Recently I have got into Lego. Technically I have got into Lego again. I am an adult, so they tell me, therefore playing with Lego might mean something. You can call it a coping mechanism, or a midlife crises if you wish but really I think it is just harmless fun. And I am discovering that Lego is certainly not just for children anymore.
There are now sets aimed directly at adults – so be sure to duck.
I bought a set called The Bookshop. While the set looks lovely I feel it is lacking in some areas so I am going to modify it… or rather adjust it.
Saying ‘modify’ implies that I know what I am doing. I do not. So ‘adjust’ is the word I am going to go with. And this is where the crazy sets in.
I looked at the set and started to think about what I wanted to change. I can go online, money notwithstanding, and get any parts I want. But what if I saw things from the point of view of the Lego people.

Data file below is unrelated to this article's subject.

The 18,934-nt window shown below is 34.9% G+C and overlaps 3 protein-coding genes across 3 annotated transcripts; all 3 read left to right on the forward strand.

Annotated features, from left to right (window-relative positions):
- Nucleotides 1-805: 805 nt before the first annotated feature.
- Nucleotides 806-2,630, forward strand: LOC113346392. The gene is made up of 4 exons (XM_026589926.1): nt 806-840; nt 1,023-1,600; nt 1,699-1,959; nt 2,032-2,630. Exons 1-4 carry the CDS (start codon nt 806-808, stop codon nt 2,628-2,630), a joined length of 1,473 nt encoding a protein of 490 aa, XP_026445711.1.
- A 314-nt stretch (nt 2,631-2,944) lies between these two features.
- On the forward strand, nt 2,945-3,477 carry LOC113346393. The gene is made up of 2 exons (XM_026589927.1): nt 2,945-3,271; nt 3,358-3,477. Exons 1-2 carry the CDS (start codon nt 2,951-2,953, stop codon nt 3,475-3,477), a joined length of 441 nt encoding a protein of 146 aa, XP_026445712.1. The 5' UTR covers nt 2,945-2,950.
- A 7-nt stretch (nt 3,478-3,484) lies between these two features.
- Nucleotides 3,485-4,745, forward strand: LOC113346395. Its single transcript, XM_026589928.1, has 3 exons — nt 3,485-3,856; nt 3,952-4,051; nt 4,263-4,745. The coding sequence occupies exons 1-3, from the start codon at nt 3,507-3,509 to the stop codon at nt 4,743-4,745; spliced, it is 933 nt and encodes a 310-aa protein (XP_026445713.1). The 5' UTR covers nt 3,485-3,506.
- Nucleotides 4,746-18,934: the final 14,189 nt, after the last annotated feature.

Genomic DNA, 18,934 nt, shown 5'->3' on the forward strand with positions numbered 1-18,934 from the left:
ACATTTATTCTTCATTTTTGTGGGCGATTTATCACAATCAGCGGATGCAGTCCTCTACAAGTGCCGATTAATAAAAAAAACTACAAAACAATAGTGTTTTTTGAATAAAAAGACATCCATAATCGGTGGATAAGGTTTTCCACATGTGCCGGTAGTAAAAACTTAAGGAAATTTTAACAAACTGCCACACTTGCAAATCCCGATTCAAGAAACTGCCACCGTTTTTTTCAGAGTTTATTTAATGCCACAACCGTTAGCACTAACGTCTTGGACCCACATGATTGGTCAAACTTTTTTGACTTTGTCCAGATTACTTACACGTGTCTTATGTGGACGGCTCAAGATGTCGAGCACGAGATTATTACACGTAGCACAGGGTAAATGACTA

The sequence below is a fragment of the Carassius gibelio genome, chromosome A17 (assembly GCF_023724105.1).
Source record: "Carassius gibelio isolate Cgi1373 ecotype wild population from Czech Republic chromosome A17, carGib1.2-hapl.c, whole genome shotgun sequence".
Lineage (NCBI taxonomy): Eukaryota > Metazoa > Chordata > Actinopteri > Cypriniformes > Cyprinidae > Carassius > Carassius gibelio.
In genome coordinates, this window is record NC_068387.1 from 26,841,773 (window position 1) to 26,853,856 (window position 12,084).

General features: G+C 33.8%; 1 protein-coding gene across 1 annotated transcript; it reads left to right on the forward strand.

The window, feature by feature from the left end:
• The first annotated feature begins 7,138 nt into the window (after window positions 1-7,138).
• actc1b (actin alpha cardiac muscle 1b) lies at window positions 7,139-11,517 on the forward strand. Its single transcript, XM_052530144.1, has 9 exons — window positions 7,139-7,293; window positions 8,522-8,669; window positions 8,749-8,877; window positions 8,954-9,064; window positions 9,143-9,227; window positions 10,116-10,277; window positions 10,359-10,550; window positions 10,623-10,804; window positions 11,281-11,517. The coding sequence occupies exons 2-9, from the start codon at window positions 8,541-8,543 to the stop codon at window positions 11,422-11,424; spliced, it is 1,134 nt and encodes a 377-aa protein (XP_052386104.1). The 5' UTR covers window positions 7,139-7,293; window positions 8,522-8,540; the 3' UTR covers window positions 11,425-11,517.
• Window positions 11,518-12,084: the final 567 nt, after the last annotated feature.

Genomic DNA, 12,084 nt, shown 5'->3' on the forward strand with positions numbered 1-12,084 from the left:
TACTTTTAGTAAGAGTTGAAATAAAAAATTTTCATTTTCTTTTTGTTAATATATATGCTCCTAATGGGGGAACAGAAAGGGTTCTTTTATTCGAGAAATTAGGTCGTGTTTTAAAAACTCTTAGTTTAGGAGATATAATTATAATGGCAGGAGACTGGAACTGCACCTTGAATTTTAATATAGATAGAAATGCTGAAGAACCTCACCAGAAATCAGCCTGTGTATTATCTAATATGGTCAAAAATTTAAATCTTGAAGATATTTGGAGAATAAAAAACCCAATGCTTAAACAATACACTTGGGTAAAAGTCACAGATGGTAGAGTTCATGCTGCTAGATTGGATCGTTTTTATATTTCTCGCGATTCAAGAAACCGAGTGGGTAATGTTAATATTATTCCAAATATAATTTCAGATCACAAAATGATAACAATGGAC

Bear with me…
When writing a story it is important to have verisimilitude. That is to say believability. If your character owns a Bookshop what resources would they have? Could they afford to build an extension on their business for example?
This thought occurred to me as I was looking at the finished set. In some ways it was more interesting to me than simply making any adjustments I could imagine.
Although I did eventually demolish the whole thing!
I wonder at what age we loose our confidence in creativity.
A child will look at a pile of Lego and put them together at random. Why can’t the pirates find gold in a moon buggy? Why can’t a Bookshop deliver via helicopter? More than that though they will be much less likely to feel that what they have built is ‘wrong’.
So far I have put Hermione Granger and Harry Potter in Central Perk – and a Battle Droid is singing to them – so I am part of the way there!
I just wanted to say that I have checked this post. I really have. Unfortunately my particular combination of dyslexia and dyspraxia makes it really hard for me to spot typos. Please enjoy and I’ll try not to make too many errors.